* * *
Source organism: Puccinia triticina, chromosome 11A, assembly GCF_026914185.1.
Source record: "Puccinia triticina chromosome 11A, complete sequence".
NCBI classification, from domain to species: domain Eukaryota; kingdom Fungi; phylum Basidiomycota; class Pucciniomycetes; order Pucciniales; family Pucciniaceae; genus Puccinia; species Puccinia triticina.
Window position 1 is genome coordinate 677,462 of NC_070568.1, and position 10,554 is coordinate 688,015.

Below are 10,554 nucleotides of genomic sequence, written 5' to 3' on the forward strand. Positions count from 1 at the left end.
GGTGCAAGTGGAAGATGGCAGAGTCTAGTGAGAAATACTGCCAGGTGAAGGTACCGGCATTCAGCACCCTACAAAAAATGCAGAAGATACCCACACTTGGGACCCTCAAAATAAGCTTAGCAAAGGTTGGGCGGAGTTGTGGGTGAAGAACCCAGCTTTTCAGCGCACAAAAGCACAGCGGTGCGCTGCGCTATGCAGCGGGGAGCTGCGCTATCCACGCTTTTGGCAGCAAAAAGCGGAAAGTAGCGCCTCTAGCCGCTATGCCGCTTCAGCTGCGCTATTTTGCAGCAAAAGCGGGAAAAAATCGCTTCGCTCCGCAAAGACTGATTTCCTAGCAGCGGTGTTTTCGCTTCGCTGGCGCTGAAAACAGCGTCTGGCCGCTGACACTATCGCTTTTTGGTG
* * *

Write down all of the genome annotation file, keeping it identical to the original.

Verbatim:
Source organism: Puccinia triticina, chromosome 11A, assembly GCF_026914185.1.
Source record: "Puccinia triticina chromosome 11A, complete sequence".
NCBI classification, from domain to species: domain Eukaryota; kingdom Fungi; phylum Basidiomycota; class Pucciniomycetes; order Pucciniales; family Pucciniaceae; genus Puccinia; species Puccinia triticina.
Window position 1 is genome coordinate 677,462 of NC_070568.1, and position 10,554 is coordinate 688,015.

Below are 10,554 nucleotides of genomic sequence, written 5' to 3' on the forward strand. Positions count from 1 at the left end.
GGTGCAAGTGGAAGATGGCAGAGTCTAGTGAGAAATACTGCCAGGTGAAGGTACCGGCATTCAGCACCCTACAAAAAATGCAGAAGATACCCACACTTGGGACCCTCAAAATAAGCTTAGCAAAGGTTGGGCGGAGTTGTGGGTGAAGAACCCAGCTTTTCAGCGCACAAAAGCACAGCGGTGCGCTGCGCTATGCAGCGGGGAGCTGCGCTATCCACGCTTTTGGCAGCAAAAAGCGGAAAGTAGCGCCTCTAGCCGCTATGCCGCTTCAGCTGCGCTATTTTGCAGCAAAAGCGGGAAAAAATCGCTTCGCTCCGCAAAGACTGATTTCCTAGCAGCGGTGTTTTCGCTTCGCTGGCGCTGAAAACAGCGTCTGGCCGCTGACACTATCGCTTTTTGGTG